Can You Travel While Waiting for Your U Visa to Be Approved

What is a U Visa?

The United States Congress created U visa status to help crime victims. The purpose of the U visa is to encourage victims of crime to help law enforcement investigate and prosecute crimes without fear of being deported. However, the U visa doesn’t cover all crimes, including domestic violence, stalking, sexual assault, and felony assault, among other crimes.

If you get a U visa, you will get a work permit and the ability to apply for lawful permanent residence (green card) after three years. After five years as a legal permanent resident, you can apply for citizenship (naturalization), assuming you meet all other citizenship requirements.

Can You Travel While Waiting for Your U Visa to Be Approved?

People who have been the victims of crimes committed in the United States or violated U.S. laws may be eligible to receive U nonimmigrants status. One of the most common questions about U visas is whether you can travel while waiting for your visa to be approved. We recommend that U visa applicants don’t travel for several reasons.

You May Not Be Able to Return to the U.S.

If you’re subject to unlawful presence and travel abroad, you may not be able to re-enter the U.S. A pending U visa doesn’t provide reentry privileges. So, for example, if you submit your application and then travel abroad before the decision is made, you wouldn’t be able to re-enter the country until USCIS has transferred your application for consular processing. Depending on the consulate’s workload, it could take months to receive your visa. If your U visa application is denied, you wouldn’t be able to return to the U.S. without applying for a different visa. In addition, U visa applicants can’t receive advance parole for short trips outside the U.S. Even if you could get an advance parole document, you might still be subject to unlawful presence.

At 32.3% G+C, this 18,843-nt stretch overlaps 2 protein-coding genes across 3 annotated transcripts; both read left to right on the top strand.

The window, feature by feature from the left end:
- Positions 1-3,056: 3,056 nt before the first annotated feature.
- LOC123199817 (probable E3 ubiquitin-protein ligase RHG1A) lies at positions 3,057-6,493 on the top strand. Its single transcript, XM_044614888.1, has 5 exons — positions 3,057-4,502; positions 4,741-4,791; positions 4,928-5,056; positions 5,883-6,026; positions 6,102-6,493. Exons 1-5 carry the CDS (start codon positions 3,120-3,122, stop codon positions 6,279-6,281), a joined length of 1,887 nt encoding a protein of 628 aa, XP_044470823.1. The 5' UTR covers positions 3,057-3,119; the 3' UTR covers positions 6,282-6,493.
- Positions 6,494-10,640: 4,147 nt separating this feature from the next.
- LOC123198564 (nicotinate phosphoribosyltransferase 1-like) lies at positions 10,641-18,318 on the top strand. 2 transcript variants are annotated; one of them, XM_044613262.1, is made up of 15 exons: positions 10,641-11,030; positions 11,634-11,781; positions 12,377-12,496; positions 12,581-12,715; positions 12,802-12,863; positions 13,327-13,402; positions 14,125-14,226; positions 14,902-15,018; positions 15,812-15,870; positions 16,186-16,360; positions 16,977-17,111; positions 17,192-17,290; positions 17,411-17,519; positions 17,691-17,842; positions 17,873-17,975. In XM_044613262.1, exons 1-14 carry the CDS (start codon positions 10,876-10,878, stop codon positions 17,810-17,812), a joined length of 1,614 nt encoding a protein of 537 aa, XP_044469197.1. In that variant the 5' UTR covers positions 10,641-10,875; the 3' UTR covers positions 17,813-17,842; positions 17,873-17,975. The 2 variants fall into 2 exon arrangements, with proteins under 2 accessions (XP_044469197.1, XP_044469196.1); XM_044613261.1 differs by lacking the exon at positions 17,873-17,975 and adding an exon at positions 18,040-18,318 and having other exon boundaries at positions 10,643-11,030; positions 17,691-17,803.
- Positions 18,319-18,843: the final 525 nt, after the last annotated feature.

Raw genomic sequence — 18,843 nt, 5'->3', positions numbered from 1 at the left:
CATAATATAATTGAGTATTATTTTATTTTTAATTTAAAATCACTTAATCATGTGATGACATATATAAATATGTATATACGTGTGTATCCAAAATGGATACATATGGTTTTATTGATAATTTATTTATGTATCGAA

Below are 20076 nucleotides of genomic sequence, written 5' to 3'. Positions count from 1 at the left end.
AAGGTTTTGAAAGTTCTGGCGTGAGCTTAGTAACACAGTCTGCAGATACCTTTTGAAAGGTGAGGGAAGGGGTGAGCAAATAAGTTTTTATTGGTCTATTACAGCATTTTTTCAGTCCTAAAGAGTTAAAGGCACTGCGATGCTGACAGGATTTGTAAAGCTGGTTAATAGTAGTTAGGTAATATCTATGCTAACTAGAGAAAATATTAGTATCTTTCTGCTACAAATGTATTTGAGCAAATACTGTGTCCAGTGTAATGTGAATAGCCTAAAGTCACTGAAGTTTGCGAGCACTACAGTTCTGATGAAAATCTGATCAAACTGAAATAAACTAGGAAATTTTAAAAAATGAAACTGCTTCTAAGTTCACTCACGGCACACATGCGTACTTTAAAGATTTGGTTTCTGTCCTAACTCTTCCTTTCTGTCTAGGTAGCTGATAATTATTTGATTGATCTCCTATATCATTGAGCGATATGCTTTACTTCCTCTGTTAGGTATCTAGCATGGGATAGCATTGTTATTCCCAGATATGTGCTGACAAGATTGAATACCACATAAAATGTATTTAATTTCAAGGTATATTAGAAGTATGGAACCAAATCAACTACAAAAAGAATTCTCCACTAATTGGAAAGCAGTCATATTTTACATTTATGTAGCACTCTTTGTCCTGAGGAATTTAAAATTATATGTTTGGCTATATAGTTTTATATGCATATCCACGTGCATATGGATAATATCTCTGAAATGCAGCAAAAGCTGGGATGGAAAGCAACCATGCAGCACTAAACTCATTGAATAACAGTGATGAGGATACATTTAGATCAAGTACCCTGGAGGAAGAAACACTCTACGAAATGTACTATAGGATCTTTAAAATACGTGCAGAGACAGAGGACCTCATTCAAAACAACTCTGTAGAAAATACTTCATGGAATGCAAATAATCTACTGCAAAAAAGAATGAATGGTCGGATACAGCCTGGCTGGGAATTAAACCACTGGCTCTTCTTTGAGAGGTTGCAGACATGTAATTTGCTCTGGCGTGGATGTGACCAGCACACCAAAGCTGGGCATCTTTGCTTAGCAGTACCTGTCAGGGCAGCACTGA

You May Miss Important Documents in the Mail

If you applied for a U visa and travel while the decision is pending. In that case, there’s a chance you may miss important correspondence from USCIS—which could also lead to you missing a scheduled appointment or deadline to submit evidence. This could cause USCIS to believe you’ve abandoned your application, or the agency may view your application less favorably.

USCIS May Decide You’re No Longer Eligible for a U Visa

One of the eligibility requirements of a U visa is that you’re required to assist law enforcement officers with the investigation and prosecution of the perpetrators who committed crimes against you. This is needed even after being granted U status. If your application is pending, and you travel abroad, USCIS may decide you cannot actively assist law enforcement—especially if you’re taking an extended trip abroad. Traveling could also call your claims of substantial physical or mental abuse into question, particularly if you’re traveling for pleasure or to a country that doesn’t have adequate medical care.

What Happens After Your U Visa is Approved?

Once your application is approved, you’ll receive U status, but a U visa status is not an actual visa. So you’ll technically be able to travel outside of the U.S., but to return, you’d need to apply for a visa with a U.S. embassy or consulate abroad. This process could result in being stuck in consular processing for a considerable time. Traveling abroad may jeopardize your ability to adjust your status to permanent resident, as you’ll need to demonstrate your continuous physical presence (CPP) in the U.S to receive a green card. A single trip of 90 days or more or multiple trips that equal more than 180 days could affect your CPP, even if your inability to return to the U.S. sooner is due to agency delays. In addition, if you were in the U.S. unlawfully, leaving could trigger a 3- or 10-year bar to reentry; to re-enter, you would need to get a Waiver of Inadmissibility—which can be time-consuming. This could cause you to lose CPP and affect your ability to receive permanent resident status. There is one exception. If you have a pending green card application, you should apply for advance parole so you can return to the U.S. If you don’t do this, your adjustment application will be considered abandoned.

Consult with an Experienced Immigration Attorney Before Traveling Abroad

As you can see, there are several potential challenges when traveling abroad with a pending or approved U visa; for this reason, it’s not advisable to leave the U.S. unless there’s an emergency. In this case, you’ll need to file an Application for Advance Permission to Enter as a Nonimmigrant with USCIS; this waiver will also need to be approved before you receive consular processing. If you have questions about the specifics of your case, it’s best to consult with an experienced immigration attorney before leaving the United States. Contact Ranchod Law Group today at 916-613-3553 or email us at info@ranchodlaw.com to schedule a consultation.